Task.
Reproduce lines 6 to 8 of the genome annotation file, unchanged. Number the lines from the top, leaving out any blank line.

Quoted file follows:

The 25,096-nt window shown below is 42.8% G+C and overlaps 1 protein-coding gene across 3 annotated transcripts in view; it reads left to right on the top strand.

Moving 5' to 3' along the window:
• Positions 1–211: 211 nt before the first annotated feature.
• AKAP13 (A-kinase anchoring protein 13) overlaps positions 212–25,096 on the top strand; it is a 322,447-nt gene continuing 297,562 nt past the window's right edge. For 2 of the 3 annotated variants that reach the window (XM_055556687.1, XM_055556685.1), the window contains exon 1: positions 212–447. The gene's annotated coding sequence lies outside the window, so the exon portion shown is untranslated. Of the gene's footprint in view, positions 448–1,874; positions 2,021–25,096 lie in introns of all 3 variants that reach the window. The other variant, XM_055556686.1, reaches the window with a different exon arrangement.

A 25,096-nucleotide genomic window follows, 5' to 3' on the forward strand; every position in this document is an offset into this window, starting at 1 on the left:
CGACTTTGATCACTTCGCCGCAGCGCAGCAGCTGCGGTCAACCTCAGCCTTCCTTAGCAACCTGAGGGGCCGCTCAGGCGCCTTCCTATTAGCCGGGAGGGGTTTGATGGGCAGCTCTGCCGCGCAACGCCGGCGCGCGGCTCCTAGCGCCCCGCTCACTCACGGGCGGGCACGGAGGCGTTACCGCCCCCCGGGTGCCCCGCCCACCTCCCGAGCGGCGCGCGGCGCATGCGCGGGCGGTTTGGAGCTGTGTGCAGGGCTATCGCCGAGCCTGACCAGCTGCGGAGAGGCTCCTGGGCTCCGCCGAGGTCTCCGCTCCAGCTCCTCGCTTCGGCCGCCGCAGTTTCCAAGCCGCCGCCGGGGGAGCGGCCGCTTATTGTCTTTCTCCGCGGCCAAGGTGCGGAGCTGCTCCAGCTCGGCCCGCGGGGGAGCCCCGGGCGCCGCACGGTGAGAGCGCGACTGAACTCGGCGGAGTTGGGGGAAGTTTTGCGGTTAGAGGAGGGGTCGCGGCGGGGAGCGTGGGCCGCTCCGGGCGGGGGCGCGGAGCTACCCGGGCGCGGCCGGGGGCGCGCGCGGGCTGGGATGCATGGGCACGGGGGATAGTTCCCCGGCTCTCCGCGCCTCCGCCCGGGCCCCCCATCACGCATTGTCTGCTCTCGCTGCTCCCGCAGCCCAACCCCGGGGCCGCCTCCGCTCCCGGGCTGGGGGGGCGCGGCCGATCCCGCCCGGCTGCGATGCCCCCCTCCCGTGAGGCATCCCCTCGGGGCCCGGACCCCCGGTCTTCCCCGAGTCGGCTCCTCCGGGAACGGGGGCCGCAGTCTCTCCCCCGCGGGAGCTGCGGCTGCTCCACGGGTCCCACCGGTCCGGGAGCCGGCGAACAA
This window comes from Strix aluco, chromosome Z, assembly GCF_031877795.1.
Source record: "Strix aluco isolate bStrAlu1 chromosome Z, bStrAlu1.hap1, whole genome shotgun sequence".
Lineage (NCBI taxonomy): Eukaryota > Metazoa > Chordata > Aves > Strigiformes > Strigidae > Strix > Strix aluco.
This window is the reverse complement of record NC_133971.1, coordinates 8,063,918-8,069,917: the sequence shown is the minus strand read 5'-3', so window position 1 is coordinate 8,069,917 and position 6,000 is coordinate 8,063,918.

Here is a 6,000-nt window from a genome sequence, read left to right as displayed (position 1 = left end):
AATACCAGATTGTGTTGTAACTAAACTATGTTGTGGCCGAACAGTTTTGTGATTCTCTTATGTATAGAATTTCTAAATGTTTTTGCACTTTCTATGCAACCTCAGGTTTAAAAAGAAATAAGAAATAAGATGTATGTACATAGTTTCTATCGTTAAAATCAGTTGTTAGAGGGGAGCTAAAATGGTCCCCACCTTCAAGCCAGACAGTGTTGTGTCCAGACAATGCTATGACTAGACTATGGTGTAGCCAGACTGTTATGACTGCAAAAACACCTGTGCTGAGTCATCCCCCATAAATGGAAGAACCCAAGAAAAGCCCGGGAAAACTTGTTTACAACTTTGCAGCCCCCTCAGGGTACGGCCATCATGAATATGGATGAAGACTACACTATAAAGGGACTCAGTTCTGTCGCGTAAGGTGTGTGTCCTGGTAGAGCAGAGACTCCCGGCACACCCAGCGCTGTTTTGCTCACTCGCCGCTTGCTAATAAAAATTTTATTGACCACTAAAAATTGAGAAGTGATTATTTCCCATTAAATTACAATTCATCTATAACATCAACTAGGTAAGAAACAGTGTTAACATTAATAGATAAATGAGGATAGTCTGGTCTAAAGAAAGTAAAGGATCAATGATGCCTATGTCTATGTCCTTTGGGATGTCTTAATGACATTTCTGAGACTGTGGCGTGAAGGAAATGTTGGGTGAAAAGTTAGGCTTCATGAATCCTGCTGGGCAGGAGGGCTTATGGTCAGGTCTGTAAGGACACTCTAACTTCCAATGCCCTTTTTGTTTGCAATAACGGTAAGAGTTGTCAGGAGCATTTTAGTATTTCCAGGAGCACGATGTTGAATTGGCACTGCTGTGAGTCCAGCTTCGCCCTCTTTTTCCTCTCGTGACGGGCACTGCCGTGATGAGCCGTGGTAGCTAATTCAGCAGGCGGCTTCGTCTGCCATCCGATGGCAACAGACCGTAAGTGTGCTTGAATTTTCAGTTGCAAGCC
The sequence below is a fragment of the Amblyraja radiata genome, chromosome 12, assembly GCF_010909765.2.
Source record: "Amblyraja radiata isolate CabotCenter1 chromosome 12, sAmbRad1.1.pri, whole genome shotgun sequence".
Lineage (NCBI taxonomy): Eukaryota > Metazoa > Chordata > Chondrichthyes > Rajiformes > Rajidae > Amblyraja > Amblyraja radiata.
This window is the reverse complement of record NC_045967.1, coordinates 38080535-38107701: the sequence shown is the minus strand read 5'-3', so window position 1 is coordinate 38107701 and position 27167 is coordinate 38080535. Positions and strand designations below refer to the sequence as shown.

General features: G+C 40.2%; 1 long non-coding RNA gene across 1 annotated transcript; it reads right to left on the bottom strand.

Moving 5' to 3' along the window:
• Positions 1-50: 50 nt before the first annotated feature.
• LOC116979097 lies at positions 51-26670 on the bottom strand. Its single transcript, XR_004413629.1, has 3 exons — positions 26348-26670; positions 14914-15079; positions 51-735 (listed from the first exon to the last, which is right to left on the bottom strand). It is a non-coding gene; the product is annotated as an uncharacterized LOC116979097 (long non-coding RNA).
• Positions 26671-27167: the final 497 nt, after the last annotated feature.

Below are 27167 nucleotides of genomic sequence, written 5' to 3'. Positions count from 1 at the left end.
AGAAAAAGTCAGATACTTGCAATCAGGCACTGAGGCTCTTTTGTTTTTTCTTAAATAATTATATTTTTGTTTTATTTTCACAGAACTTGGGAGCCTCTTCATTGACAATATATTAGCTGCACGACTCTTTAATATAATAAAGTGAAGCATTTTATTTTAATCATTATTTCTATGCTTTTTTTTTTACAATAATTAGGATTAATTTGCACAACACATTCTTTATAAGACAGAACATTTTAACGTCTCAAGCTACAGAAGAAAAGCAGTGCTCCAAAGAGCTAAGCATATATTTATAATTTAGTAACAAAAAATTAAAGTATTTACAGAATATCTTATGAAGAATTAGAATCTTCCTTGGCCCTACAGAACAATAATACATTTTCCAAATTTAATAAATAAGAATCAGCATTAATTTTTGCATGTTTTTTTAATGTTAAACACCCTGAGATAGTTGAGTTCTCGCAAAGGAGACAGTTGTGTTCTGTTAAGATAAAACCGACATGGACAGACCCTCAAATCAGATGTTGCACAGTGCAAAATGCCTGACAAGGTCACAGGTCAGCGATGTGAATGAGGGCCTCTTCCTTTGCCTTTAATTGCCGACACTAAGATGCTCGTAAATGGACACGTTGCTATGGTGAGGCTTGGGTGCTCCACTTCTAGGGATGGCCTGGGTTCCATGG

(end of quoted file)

CGACTTTGATCACTTCGCCGCAGCGCAGCAGCTGCGGTCAACCTCAGCCTTCCTTAGCAACCTGAGGGGCCGCTCAGGCGCCTTCCTATTAGCCGGGAGGGGTTTGATGGGCAGCTCTGCCGCGCAACGCCGGCGCGCGGCTCCTAGCGCCCCGCTCACTCACGGGCGGGCACGGAGGCGTTACCGCCCCCCGGGTGCCCCGCCCACCTCCCGAGCGGCGCGCGGCGCATGCGCGGGCGGTTTGGAGCTGTGTGCAGGGCTATCGCCGAGCCTGACCAGCTGCGGAGAGGCTCCTGGGCTCCGCCGAGGTCTCCGCTCCAGCTCCTCGCTTCGGCCGCCGCAGTTTCCAAGCCGCCGCCGGGGGAGCGGCCGCTTATTGTCTTTCTCCGCGGCCAAGGTGCGGAGCTGCTCCAGCTCGGCCCGCGGGGGAGCCCCGGGCGCCGCACGGTGAGAGCGCGACTGAACTCGGCGGAGTTGGGGGAAGTTTTGCGGTTAGAGGAGGGGTCGCGGCGGGGAGCGTGGGCCGCTCCGGGCGGGGGCGCGGAGCTACCCGGGCGCGGCCGGGGGCGCGCGCGGGCTGGGATGCATGGGCACGGGGGATAGTTCCCCGGCTCTCCGCGCCTCCGCCCGGGCCCCCCATCACGCATTGTCTGCTCTCGCTGCTCCCGCAGCCCAACCCCGGGGCCGCCTCCGCTCCCGGGCTGGGGGGGCGCGGCCGATCCCGCCCGGCTGCGATGCCCCCCTCCCGTGAGGCATCCCCTCGGGGCCCGGACCCCCGGTCTTCCCCGAGTCGGCTCCTCCGGGAACGGGGGCCGCAGTCTCTCCCCCGCGGGAGCTGCGGCTGCTCCACGGGTCCCACCGGTCCGGGAGCCGGCGAACAA
This window comes from Strix aluco, chromosome Z, assembly GCF_031877795.1.
Source record: "Strix aluco isolate bStrAlu1 chromosome Z, bStrAlu1.hap1, whole genome shotgun sequence".